States, Peoples, and Partition

In class two weeks ago, one of my professors confronted us with an intriguing question: how many states should there be? It’s a question I’ve not really considered.  I’ve put lots of thought into how many there are but I never thought seriously about my ideal map of the world.  If you were starting from the current world map, what would be the criteria you could use to break off a piece of state? To deal with the question of how many there should be, we should probably establish how many there currently are.  This is no easy feat – … Continue reading States, Peoples, and Partition

Schrödinger’s Election

April 2014 seems to be election month: presidential elections in Afghanistan and parliamentary elections in Hungary have already taken place, and the staggeringly vast Indian elections are in progress (and will be for the next month).  Yesterday, Guinea-Bissau went to the polls (finally), as did Macedonia.  Finally, on the 30th of April, to everyone’s trepidation, Nouri al-Maliki will probably manage to wring another term as Prime Minister from the Iraqi people.  All of these votes have received or will receive a lot of publicity, but there is another country whose election process this month has been resolutely out of the … Continue reading Schrödinger’s Election

Albania, Bahrain, and Autocratic Popular Geography

The Black Hole of Tirana The Albanian capital of Tirana will never be able to fully purge itself of totalitarian urban planning.  The city centre was designed by the Fascists during the Italian occupation of Albania in the 1930s, and they installed wide streets and open squares, perfect venues for holding military parades.  After the war, during the Communist period, this design was augmented with angular Stalinist constructions (the Palace of Culture and the National Museum) in the centre and high-rise concrete residence blocks in the outskirts.  Enver Hoxha [pronuncation] was a man who understood the propagandist potential of space: … Continue reading Albania, Bahrain, and Autocratic Popular Geography


I’ve decided to restart the blog with the New Year, hopefully for good this time, and what better way to inaugurate 2014 than to set down a (slightly late) list of wildly inaccurate predictions about the next 12 months? 2013 was in many respects a disastrous year for the Middle East; in discussions with my colleagues and professors we have singularly failed to come up with any major positive stories other than the potential lightening of relations between Iran and the United States.  The prospects for things being better regionally this year are good, but only because 2013 was so … Continue reading 2014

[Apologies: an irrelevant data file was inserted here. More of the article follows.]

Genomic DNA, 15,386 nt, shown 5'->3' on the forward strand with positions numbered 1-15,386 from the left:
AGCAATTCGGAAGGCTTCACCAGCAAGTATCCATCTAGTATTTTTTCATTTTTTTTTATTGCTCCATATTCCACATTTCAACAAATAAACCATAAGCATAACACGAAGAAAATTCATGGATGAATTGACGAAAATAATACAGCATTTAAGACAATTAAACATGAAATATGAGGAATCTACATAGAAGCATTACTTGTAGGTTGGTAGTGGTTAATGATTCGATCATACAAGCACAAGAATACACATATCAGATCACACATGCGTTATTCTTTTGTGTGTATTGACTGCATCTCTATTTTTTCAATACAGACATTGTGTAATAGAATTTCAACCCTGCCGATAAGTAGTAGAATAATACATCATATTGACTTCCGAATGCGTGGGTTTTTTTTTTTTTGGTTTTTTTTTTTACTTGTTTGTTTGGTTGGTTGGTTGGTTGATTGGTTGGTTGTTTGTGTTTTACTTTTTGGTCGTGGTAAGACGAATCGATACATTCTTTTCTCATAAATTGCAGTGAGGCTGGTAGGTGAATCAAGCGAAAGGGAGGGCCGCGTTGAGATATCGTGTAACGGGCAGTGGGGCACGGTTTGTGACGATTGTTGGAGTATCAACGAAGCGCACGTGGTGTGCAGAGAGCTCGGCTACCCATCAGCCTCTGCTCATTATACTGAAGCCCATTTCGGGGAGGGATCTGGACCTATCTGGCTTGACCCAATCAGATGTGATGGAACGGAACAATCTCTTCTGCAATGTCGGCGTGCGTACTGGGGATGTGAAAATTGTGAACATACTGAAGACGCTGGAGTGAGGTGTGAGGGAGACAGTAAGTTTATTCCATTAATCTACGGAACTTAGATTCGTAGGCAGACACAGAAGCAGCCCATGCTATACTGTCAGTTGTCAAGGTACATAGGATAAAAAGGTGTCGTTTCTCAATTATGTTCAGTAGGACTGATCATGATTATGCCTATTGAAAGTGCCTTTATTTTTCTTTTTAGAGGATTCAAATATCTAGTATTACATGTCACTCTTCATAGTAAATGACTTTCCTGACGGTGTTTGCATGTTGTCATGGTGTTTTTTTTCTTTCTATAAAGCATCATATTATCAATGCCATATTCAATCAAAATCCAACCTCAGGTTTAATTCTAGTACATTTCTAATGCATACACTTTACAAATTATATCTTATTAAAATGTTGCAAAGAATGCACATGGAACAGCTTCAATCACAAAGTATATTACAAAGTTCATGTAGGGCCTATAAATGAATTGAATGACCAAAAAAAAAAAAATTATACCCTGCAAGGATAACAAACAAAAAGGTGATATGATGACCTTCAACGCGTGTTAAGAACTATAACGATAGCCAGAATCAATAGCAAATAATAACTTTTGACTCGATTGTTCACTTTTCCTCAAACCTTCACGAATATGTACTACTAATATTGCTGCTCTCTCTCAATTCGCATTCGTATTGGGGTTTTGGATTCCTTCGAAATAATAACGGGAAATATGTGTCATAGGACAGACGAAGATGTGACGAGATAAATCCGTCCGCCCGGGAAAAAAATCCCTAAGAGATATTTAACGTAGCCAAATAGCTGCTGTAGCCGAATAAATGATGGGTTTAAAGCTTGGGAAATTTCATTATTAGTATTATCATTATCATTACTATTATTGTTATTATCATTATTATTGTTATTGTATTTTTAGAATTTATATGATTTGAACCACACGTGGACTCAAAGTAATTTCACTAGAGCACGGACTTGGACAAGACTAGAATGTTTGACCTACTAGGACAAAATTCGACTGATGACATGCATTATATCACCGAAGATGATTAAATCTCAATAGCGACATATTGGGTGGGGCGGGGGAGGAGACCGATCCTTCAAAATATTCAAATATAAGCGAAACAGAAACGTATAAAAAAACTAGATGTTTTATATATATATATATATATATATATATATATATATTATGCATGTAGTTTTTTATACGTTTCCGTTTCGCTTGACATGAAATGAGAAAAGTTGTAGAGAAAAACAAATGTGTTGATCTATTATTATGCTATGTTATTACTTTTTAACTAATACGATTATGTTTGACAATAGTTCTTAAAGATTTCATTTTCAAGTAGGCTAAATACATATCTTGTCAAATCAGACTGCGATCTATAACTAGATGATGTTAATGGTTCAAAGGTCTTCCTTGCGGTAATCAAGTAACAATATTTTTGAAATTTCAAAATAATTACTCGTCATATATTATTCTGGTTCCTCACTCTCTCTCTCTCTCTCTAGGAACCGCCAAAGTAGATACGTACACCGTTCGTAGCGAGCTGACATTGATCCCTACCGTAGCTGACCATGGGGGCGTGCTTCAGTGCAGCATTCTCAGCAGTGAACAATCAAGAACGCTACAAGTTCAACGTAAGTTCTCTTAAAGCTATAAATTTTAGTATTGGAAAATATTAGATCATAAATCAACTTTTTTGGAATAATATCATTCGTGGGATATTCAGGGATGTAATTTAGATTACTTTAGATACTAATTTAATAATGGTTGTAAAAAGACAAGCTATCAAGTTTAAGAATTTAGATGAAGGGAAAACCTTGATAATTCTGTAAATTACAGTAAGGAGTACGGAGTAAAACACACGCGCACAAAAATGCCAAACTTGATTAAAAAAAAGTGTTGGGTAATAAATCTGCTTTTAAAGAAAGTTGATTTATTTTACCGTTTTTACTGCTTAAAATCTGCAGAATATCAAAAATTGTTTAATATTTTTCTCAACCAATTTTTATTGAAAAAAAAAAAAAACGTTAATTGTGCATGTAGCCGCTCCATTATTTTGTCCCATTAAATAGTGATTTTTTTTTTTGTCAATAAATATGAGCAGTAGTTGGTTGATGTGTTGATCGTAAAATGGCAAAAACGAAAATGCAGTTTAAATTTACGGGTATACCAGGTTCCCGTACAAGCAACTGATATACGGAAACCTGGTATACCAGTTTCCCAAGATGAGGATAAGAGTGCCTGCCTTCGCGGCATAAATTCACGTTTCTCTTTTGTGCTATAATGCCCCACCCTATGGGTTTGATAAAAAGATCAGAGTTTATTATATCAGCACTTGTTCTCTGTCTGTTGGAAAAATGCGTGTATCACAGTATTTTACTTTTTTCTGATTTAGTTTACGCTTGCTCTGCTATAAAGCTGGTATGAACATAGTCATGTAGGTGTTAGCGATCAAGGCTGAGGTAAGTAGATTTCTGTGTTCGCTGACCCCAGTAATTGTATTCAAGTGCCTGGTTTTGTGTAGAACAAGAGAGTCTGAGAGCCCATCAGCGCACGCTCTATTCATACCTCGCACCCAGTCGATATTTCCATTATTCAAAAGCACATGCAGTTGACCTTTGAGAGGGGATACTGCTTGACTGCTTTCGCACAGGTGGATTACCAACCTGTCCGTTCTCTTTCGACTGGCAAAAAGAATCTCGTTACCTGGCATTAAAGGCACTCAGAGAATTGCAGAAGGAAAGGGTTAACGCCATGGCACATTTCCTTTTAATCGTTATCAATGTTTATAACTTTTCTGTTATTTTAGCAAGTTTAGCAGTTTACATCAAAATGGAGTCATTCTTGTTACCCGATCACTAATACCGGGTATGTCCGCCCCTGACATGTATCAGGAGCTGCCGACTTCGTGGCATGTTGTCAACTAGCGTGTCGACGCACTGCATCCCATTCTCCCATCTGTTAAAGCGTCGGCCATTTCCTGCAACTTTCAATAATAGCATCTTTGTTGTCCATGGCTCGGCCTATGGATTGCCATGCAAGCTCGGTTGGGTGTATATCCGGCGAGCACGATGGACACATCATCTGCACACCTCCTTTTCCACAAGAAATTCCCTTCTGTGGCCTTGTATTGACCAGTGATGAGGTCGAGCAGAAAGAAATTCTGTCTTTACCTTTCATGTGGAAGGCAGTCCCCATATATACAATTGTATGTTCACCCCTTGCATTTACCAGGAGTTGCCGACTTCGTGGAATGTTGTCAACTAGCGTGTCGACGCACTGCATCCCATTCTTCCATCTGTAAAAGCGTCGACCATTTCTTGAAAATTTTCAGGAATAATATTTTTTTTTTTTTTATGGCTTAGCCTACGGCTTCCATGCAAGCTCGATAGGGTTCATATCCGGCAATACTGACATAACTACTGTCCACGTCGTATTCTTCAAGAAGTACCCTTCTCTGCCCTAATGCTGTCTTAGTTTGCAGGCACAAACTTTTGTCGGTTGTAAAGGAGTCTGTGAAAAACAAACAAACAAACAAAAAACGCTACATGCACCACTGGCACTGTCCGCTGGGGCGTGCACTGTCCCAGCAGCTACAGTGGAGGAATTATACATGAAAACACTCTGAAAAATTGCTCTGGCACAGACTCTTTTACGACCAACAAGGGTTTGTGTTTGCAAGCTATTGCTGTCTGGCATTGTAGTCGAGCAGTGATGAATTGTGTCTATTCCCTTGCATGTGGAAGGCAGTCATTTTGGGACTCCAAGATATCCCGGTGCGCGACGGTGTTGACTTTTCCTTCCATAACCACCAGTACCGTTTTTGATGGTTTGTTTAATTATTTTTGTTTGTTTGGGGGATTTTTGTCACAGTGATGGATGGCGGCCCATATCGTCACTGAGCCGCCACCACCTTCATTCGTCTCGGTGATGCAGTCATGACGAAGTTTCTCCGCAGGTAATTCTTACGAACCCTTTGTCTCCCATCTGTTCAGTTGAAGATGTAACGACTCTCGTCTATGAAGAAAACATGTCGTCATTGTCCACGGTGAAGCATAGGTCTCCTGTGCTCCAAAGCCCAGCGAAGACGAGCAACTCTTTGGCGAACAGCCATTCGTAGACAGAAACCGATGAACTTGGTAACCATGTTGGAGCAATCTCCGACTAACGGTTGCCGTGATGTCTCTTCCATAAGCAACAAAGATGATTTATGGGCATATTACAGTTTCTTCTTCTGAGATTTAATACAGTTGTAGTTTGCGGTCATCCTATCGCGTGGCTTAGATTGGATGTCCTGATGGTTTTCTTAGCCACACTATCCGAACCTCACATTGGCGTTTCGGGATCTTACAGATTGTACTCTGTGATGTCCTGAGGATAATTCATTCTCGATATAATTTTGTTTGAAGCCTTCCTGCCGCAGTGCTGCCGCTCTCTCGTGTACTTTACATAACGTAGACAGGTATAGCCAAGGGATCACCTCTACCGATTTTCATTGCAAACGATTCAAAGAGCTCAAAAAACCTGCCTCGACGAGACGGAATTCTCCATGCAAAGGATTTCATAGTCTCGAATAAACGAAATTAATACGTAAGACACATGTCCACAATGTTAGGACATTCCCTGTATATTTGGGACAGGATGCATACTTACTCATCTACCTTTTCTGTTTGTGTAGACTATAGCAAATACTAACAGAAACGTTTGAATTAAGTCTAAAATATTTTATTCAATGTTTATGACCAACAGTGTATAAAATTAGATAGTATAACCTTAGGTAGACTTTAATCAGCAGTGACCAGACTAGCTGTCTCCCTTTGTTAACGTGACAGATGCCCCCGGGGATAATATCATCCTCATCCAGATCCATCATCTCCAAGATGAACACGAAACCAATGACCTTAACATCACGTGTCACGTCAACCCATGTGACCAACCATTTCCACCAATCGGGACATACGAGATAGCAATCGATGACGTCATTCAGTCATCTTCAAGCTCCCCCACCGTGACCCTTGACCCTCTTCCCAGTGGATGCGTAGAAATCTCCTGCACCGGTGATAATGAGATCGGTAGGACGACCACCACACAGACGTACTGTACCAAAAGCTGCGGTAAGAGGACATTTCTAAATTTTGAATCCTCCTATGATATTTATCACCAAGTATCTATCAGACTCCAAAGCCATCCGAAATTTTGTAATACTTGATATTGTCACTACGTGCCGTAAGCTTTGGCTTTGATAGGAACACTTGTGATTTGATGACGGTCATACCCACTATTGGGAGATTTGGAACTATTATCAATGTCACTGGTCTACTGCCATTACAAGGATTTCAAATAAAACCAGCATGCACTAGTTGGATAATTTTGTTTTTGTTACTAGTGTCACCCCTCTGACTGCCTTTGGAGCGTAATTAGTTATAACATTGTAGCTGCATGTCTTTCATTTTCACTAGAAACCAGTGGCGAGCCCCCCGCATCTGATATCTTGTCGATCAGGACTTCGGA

Too Many Syrias – Why You Should Be More Confused

If anyone tells you that they understand Syria, don’t listen to them.  Actually, no, that isn’t strong enough – hit them.  People who claim to understand what’s going on with piercing clarity usually look at Syria through one of a limited number of binary paradigms, all of them hopelessly inadequate for a situation as complex as Syria’s.  Almost without exception, their relevance to Syria is the result of pre-packaged opinions being applied to the country rather than an honest look at what’s going on – people who look at the facts in Syria tend to be thoroughly perplexed (and more … Continue reading Too Many Syrias – Why You Should Be More Confused

Adventures in the Unnamed Country

In this installment of the increasingly irregular summary of my now distant Balkan tour, we turn to the (Former Yugoslav) Republic of Macedonia.  No article about Macedonia could be complete without addressing what Wikipedia, in its unbiased wisdom, calls the Macedonia Naming Dispute. When Yugoslavia broke apart in 1991, Macedonia was the Republic Which Got Away.  Its separation from Belgrade was painless, and the Yugoslavs were glad to move their army out – they were going to need it in Croatia.  But almost immediately, a rather large problem arose: the Greeks, to the south, didn’t like the name of the new country because they already had … Continue reading Adventures in the Unnamed Country

Pour Décourager Les Autres

I was intending to write something about Macedonia, as it’s the next country on the Balkan List, but something rather more interesting is blowing up back home in London which makes me so furious that I can’t resist commenting on: the same-sex marriage bill currently being discussed in Parliament. Now, the main problem with same-sex marriage is that most politicians seem to regard it as a way of getting votes rather than an issue of principle.  Because of this, same-sex marriage bills often get dragged into the middle of pre-existing political squabbles: this happened in France, where the UMP decided … Continue reading Pour Décourager Les Autres